This is a sad tale but with a happy ending. It is also a fairy tale subsumed in the gothic horror novel that is our immigration mess.
It’s about one immigrant who did everything he could legally to become a permanent resident of the United States and was thwarted time and time again until this summer when he finally was granted legal reentry to the United States and reunion with his wife and three children.
Here’s the timeline he faced. He began his application for residency five years ago. A year and a half later it was approved. One year after that he was given a week’s notice to return to Mexico for an interview, where he learned a few months later that he had to resubmit his application and be reinterviewed. That was nearly two years ago.
The family retained an immigration lawyer, whom I guess helped, but it still took two more years. Washington, D.C., is horribly inefficient; just imagine what things are like in Mexico City.
Finally, he received governmental approval to immigrate to the United States.
He wisely decided to go to the immigration center at the border town of Matamoros, where he could walk across the bridge and take a U.S. domestic flight to return to Fort Wayne. Except, of course, for a new technical delay that held him on the Mexican side of the border. This time it was only weeks instead of months, but still.
Granted, originally he was brought into the United States illegally as a minor. He held a job, married and had children. He chose to submit to the legal process for permanent residency rather than continue to live in an “illegal” or “undocumented” status (choose the terminology your bias prefers).
Think of the thousands who daily cross the Rio Grande and then are subjected to the tender mercies of federal, state and local governmental officials.
I wonder if these thousands see the hypocrisy of northern big city mayors who loudly support open borders until overwhelmed Texas communities transport them to the unwelcome arms of these same mayors. The lucky ones get put up in posh Manhattan hotels while most others get shuffled around.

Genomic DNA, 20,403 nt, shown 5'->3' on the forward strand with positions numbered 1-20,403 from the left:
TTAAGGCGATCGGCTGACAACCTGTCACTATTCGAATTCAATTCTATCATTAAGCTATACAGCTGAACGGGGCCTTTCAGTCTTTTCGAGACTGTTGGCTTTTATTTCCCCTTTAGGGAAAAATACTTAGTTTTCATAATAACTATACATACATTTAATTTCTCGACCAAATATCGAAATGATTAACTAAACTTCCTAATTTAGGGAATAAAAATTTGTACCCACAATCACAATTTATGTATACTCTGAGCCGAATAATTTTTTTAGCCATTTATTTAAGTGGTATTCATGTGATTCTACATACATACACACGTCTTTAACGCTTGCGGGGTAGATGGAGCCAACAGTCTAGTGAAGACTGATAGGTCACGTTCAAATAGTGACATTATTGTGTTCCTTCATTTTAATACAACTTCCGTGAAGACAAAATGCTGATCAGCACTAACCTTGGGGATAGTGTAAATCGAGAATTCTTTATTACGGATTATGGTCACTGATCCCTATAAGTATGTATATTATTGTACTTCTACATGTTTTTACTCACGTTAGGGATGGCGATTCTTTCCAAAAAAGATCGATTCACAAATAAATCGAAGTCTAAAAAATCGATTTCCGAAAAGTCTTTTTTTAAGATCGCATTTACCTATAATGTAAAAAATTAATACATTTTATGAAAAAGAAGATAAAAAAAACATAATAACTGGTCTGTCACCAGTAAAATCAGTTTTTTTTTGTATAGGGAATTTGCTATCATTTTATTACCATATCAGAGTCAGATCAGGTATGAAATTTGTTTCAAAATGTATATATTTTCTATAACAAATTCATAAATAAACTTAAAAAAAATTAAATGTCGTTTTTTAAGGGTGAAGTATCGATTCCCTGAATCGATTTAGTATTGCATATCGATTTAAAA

Welcome to the dysfunctional reality show called the United States of America.
I am fed up with the political circus that is the immigration debate today.
Extremists on both sides of the issue have frightened serious thinkers away from proposing and enacting a reasonable solution in line with our republican (small “r”) ideals.
From my vantage point, and I am not alone in this; the two parties appear quite happy with the current state of affairs. It provides campaign fodder for inciting “the base,” which is political obfuscation to mean the most motivated primary election voters. They fear a resolution that would rob them of a 10-second sound bite to use in a campaign TV commercial or an exclamatory headline printed on a postcard.
Meanwhile, legitimate immigrants bear the full weight of the law simply because they believe that the law deserves obedience.
My friend is not the only one who has suffered for trying to do the right thing.
A recent discussion among a small group of friends produced several similar anecdotes.
Am I being unfair? Perhaps, but I don’t think so. After all, the 535 members of Congress were elected to solve problems while protecting liberty.
Have you seen much of either lately?
And let’s not ask why our current president, who promised to unite the nation, hasn’t shown any unifying leadership on this … or anything else for that matter.
“Give me your tired, your poor, [y]our huddled masses yearning to breathe free.” So declares Emma Lazarus’ poem inscribed at the base of the Statue of Liberty in New York harbor.
Of course Ellis Island is not where the very real problem of uncontrolled immigration exists.
It just takes longer there, a lot longer, than a quick dash across a shallow river.
What can we do? My friends and I developed a comprehensive package of immigration reforms that would establish “a high wall with a broad gate,” as one of our group described it, but it has no chance of passage given the ossified state of Congress.
It’s time those 535 members of Congress actually did something positive. It makes one frustrated enough to support term limits. May I suggest a term limit of 30 days?
Mark Franke, an adjunct scholar of the Indiana Policy Review and its book reviewer, is formerly an associate vice-chancellor at Indiana University-Purdue University Fort Wayne. Send comments to [email protected].